Saturday, January 30, 2010


I’ve been looking for a console table for our upstairs hallway for ages. I’ve actually got room for two large console tables up there along my very long walls, but I haven’t been able to find even one console table I really wanted at any price. (Except one in Harrods’ antique section, but as it cost as much as a small house it was sadly completely out of the question.)

Then, while looking through a Laura Ashley Home catalogue the other day, I found the “Garrat” chestnut coloured console table pictured above. Isn’t it pretty? It’s the perfect size for one of the walls plus with four drawers and two shelves, it’s the sort of piece of furniture that will be functional as well as beautiful.

I am rarely one to buy things without seeing them “in the flesh”, but I’ve got quite a few pieces of Laura Ashley furniture already, and I’m really pleased with them. As well as several pieces from their Balmoral range in the living room, they also custom made my living room sofas and chairs, plus a wonderful armchair in my library which I have had for nearly ten years now. Their quality is excellent and their customer service is very good too.

So I went online and had a look at the Laura Ashley website. It took me a few minutes to find the Garrat console table I was looking for, but when I did I had a wonderful surprise. It was in their winter sale, and priced at fifty percent off! Needless to say, I ordered it immediately!!

So in less than six weeks, it should be making itself at home in my upstairs hallway. I just know it is going to look really beautiful there and the best part is, for once, I’ve come in under budget!

Friday, January 29, 2010

The 21st Century Housewife's© Easy Supper Omelettes

Although traditionally for breakfast, omelettes make a really tasty supper. They are quick, easy, nutritious and economical too.

I used to struggle to make omelettes as I’m not terribly good at complicated flipping manoeuvres, but I’ve found another method that works for me. Instead of trying to turn the omelette, I cook the top under the broiler or grill and then all I have to do is fold it in half, which even I can manage!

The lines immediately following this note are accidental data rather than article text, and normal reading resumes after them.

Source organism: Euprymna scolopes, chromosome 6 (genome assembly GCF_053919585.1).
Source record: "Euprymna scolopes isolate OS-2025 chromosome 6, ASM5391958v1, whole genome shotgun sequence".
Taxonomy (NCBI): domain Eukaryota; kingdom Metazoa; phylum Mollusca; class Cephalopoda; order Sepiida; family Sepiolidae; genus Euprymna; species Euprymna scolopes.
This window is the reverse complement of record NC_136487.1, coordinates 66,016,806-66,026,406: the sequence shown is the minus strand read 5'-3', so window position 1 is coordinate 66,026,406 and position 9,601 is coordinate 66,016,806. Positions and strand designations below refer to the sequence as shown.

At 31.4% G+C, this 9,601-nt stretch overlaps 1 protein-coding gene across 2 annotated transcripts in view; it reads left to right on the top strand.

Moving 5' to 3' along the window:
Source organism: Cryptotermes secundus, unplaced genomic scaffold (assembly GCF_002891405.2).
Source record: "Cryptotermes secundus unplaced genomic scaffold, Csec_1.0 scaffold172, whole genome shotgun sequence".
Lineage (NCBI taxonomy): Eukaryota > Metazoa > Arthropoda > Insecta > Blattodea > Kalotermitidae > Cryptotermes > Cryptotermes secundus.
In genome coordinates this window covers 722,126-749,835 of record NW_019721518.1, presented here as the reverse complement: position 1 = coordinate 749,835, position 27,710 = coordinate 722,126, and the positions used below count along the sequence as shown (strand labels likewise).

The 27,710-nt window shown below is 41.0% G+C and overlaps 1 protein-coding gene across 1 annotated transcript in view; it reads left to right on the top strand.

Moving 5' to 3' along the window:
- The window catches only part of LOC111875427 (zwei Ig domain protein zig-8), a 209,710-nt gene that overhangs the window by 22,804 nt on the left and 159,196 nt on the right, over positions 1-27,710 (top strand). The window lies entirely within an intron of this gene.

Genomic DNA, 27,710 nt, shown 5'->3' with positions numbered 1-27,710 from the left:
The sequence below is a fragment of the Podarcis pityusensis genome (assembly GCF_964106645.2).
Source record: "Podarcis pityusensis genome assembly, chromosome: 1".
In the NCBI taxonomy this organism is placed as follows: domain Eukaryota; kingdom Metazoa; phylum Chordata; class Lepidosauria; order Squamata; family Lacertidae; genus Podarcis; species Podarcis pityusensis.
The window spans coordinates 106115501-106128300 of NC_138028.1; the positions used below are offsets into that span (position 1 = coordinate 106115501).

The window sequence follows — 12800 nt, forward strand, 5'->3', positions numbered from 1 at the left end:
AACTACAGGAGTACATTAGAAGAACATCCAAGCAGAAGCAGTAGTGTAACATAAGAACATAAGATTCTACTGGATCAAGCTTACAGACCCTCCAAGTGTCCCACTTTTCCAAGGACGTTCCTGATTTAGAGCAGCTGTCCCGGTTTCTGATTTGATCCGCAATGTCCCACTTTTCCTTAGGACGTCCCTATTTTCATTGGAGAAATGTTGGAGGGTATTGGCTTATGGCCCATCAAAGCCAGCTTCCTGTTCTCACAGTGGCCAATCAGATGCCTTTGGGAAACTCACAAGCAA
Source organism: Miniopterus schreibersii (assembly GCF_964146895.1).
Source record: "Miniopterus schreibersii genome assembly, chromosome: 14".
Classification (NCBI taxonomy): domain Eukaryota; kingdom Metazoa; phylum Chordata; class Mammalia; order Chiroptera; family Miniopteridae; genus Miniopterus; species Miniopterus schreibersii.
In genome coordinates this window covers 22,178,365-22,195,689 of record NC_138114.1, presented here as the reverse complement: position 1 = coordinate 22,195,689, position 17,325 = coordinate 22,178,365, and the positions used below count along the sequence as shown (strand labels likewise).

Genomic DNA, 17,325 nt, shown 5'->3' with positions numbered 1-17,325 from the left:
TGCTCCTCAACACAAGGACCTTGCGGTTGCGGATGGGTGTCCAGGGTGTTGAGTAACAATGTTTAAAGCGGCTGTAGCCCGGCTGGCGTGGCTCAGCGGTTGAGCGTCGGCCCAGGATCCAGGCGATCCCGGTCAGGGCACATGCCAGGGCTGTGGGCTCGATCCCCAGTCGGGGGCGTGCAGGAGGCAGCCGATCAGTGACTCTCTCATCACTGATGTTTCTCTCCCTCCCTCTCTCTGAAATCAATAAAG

Most kids love omelettes, particularly if you let them choose what goes in them. Typical fillings of ham, cheese and chopped tomato are all kid friendly, and I always put the ketchup bottle on the table. I have to admit I’ve always liked a bit of ketchup on omelettes – except some of the more exotic ones!

That is the beauty of omelettes; they can be so simple, or they can be really special. The other night I made roasted vegetable omelettes for dinner and I got tons of compliments. I already had the roasted vegetables on hand and served them with hash brown potatoes, but you could serve them with a nice big salad if you prefer. Either way there is very little effort involved (okay, I admit it, I used ready-made frozen hash browns!).

If you need to make several omelettes, they will keep warm in a low oven so you can serve them all at once, although they taste best served immediately. It all depends on how many oven-safe frying pans you have. I find my ten-inch Tefal frying pans work really well, and the omelettes I make in those using the recipe below will serve a hungry adult or two children.

Filling suggestions are below the main recipe. I highly recommend adding just a pinch of dried oregano to the basic mixture. I would never have thought about using it, but on our last visit to Cyprus the chef made omelettes to order in front of us at the breakfast buffet and he made a big deal about always throwing a bit of oregano in the mixture before he cooked it. It makes the omelettes taste really wonderful.

To make one large omelette you need:-
2 to 3 eggs
1 tablespoon milk
a handful of grated cheddar, Gruyere, Swiss or Monterey Jack cheese
other filling ingredients*
salt and pepper to taste
pinch of good dried oregano (optional)
see below

Heat a small oven safe non-stick pan on the stove top.  Turn the broiler/grill portion of your oven to medium. 
Lightly beat the eggs and milk together.  Add salt and pepper to taste.  Pour the egg mixture into the hot non-stick pan.  Gently pull the edges of the egg mixture towards the centre of the pan with a non stick egg lifter (often called a ‘slice’ in England) so that you get a nice flat omelette. Now put your choice of filling ingredients on half of the omelette and then sprinkle cheese over the whole thing. Let it cook for a couple of minutes.
Lift a corner of the omelette and have a peak at it.  If the bottom is nice and brown, it’s time to transfer it to the grill.  If not, watch and wait for a couple more minutes until the bottom of the omelette is a nice golden brown colour. 
Transfer the pan from the stove top to under the grill.  Watch the omelette carefully.  When it starts to brown and puff up, remove it from the oven and fold it in half using the egg lifter.  Serve and enjoy!